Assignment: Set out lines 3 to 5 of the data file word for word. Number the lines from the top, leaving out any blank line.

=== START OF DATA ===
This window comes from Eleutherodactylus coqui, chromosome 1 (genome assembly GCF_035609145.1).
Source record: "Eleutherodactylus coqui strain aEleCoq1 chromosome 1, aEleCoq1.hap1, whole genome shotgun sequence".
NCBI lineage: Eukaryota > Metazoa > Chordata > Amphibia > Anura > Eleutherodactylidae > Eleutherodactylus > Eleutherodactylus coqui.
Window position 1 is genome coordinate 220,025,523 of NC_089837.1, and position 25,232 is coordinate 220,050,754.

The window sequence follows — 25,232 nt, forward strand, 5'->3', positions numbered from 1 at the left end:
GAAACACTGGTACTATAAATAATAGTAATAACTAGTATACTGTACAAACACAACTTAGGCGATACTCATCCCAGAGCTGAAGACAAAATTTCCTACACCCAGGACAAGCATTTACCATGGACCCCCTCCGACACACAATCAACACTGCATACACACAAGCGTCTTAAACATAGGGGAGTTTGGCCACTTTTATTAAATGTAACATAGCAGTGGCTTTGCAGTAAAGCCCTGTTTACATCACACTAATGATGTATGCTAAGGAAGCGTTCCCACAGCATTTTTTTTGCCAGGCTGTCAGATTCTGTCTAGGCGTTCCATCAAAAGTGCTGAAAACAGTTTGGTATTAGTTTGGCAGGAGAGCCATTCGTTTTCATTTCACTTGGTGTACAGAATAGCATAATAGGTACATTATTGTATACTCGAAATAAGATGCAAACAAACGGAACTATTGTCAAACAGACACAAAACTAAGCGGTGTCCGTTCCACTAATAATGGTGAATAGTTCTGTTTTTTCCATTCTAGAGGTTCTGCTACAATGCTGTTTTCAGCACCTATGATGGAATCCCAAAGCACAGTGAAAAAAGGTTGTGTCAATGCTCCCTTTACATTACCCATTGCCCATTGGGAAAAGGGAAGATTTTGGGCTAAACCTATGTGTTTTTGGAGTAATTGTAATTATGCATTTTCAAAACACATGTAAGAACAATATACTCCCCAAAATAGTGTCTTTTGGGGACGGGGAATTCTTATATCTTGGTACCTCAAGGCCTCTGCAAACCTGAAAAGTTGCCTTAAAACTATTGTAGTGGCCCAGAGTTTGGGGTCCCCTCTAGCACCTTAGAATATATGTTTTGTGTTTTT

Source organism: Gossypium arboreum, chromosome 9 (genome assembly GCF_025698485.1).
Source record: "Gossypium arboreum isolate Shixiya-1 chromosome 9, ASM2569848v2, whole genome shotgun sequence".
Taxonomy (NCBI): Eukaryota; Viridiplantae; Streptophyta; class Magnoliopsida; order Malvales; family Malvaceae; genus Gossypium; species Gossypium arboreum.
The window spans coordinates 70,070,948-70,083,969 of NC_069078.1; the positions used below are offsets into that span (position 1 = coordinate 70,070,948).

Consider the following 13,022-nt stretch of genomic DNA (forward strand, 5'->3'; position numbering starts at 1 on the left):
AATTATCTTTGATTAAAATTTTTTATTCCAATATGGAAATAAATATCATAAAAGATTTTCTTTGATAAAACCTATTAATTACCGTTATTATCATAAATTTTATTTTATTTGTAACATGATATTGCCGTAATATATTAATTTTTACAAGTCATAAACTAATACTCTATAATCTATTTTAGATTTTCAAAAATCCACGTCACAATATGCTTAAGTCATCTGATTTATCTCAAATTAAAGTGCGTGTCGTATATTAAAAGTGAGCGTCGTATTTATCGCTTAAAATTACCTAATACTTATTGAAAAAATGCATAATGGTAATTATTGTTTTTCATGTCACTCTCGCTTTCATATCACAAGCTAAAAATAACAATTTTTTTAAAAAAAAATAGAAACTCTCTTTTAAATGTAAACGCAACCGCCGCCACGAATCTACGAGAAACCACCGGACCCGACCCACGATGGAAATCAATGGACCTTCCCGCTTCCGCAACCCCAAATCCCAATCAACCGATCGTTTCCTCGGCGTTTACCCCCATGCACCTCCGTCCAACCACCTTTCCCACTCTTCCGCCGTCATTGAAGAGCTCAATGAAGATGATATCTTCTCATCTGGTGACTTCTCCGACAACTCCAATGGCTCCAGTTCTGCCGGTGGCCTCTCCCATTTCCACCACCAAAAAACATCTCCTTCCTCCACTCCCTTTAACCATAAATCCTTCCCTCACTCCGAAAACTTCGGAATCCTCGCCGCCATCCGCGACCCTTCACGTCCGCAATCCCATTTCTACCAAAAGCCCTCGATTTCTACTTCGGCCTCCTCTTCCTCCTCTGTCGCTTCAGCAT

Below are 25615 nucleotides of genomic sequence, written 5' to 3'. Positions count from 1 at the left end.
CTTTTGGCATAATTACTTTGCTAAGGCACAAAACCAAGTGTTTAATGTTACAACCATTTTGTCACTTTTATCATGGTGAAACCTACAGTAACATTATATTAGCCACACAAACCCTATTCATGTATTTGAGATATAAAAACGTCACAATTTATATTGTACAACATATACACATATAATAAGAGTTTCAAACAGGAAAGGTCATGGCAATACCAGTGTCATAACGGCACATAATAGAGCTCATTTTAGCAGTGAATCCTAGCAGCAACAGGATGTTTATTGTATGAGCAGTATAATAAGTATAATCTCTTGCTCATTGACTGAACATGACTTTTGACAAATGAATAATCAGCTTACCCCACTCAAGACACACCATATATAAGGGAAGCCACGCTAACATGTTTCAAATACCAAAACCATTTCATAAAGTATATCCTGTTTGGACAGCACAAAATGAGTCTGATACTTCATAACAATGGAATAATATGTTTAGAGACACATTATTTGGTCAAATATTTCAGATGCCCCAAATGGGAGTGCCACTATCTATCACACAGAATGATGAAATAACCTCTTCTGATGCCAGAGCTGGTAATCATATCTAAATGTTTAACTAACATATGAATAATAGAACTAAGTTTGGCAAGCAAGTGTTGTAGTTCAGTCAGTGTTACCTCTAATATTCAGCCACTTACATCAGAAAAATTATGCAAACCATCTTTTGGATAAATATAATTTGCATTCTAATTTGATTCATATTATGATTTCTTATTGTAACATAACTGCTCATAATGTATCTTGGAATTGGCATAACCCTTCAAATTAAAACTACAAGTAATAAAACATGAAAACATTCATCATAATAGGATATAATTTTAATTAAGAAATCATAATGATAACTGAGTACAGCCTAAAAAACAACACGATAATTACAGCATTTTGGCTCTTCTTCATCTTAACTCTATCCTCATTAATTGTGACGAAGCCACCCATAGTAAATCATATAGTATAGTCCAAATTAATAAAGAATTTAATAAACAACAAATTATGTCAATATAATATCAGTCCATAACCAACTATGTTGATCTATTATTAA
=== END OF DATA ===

NCBI lineage: Eukaryota > Metazoa > Chordata > Amphibia > Anura > Eleutherodactylidae > Eleutherodactylus > Eleutherodactylus coqui.
Window position 1 is genome coordinate 220,025,523 of NC_089837.1, and position 25,232 is coordinate 220,050,754.

The window sequence follows — 25,232 nt, forward strand, 5'->3', positions numbered from 1 at the left end: